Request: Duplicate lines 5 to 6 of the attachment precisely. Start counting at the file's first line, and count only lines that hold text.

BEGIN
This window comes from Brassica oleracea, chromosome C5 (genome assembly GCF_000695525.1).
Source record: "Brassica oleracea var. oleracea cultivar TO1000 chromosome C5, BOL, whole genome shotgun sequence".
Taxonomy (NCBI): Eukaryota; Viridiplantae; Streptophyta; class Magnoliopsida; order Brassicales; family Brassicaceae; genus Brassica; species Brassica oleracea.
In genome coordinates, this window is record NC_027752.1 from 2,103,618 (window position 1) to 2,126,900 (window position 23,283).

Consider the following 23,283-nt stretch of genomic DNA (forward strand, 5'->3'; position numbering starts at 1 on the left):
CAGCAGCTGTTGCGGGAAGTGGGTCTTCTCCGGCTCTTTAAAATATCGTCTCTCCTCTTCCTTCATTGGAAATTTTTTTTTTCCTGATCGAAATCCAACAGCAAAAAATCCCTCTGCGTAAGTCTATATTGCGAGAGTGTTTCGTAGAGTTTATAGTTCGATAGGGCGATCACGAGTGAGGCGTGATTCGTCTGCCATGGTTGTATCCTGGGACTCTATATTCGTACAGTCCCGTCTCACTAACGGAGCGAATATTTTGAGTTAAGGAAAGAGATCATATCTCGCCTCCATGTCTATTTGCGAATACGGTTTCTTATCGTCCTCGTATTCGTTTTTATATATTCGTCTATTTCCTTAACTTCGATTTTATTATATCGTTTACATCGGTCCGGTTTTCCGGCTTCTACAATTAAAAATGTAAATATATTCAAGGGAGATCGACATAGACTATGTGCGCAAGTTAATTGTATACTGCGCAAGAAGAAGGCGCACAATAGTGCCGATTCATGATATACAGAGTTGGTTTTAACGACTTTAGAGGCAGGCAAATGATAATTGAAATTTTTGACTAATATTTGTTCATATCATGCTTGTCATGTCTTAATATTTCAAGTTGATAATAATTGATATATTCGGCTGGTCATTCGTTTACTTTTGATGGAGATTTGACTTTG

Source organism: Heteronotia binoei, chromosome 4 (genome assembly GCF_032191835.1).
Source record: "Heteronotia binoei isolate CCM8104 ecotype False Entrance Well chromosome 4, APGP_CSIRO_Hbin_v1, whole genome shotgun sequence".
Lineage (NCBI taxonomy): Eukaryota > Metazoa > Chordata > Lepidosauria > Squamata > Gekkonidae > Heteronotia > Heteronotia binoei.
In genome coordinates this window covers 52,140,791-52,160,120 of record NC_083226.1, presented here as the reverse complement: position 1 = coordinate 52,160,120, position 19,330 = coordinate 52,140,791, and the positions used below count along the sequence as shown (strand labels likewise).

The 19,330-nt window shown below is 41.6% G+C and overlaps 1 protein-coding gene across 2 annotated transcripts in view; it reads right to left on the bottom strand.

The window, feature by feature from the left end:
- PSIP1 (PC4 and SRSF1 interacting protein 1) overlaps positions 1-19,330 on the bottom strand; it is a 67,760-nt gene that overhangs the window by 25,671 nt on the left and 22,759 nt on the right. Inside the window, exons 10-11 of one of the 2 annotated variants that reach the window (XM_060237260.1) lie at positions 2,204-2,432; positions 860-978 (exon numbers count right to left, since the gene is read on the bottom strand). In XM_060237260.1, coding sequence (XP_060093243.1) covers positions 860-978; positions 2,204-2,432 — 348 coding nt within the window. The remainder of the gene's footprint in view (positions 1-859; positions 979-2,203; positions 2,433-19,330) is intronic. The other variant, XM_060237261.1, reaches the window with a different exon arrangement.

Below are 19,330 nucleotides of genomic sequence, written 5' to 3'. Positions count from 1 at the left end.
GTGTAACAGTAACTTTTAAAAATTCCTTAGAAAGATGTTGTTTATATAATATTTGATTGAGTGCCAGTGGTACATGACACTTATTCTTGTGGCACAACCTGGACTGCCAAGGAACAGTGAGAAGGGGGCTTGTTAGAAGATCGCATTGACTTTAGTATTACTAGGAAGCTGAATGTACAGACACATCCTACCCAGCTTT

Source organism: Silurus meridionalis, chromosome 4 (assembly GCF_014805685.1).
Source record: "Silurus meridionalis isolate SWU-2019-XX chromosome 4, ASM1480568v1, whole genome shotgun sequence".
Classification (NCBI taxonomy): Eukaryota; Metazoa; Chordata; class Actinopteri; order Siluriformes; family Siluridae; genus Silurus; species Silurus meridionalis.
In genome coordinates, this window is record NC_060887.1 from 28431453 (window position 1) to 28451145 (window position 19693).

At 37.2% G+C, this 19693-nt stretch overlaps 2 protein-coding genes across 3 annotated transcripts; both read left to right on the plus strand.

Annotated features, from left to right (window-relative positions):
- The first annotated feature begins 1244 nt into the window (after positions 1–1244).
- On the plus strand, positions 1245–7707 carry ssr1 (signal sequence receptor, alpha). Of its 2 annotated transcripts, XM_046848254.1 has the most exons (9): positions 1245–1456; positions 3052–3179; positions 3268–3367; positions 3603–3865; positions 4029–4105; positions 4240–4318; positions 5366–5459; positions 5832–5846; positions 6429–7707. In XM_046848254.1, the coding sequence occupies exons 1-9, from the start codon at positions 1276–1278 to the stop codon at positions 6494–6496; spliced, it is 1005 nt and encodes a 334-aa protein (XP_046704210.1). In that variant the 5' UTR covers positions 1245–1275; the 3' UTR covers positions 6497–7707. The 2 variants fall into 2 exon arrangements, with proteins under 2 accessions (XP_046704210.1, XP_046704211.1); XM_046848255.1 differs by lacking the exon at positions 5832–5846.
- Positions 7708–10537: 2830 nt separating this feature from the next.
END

Consider the following 23,283-nt stretch of genomic DNA (forward strand, 5'->3'; position numbering starts at 1 on the left):
CAGCAGCTGTTGCGGGAAGTGGGTCTTCTCCGGCTCTTTAAAATATCGTCTCTCCTCTTCCTTCATTGGAAATTTTTTTTTTCCTGATCGAAATCCAACAGCAAAAAATCCCTCTGCGTAAGTCTATATTGCGAGAGTGTTTCGTAGAGTTTATAGTTCGATAGGGCGATCACGAGTGAGGCGTGATTCGTCTGCCATGGTTGTATCCTGGGACTCTATATTCGTACAGTCCCGTCTCACTAACGGAGCGAATATTTTGAGTTAAGGAAAGAGATCATATCTCGCCTCCATGTCTATTTGCGAATACGGTTTCTTATCGTCCTCGTATTCGTTTTTATATATTCGTCTATTTCCTTAACTTCGATTTTATTATATCGTTTACATCGGTCCGGTTTTCCGGCTTCTACAATTAAAAATGTAAATATATTCAAGGGAGATCGACATAGACTATGTGCGCAAGTTAATTGTATACTGCGCAAGAAGAAGGCGCACAATAGTGCCGATTCATGATATACAGAGTTGGTTTTAACGACTTTAGAGGCAGGCAAATGATAATTGAAATTTTTGACTAATATTTGTTCATATCATGCTTGTCATGTCTTAATATTTCAAGTTGATAATAATTGATATATTCGGCTGGTCATTCGTTTACTTTTGATGGAGATTTGACTTTG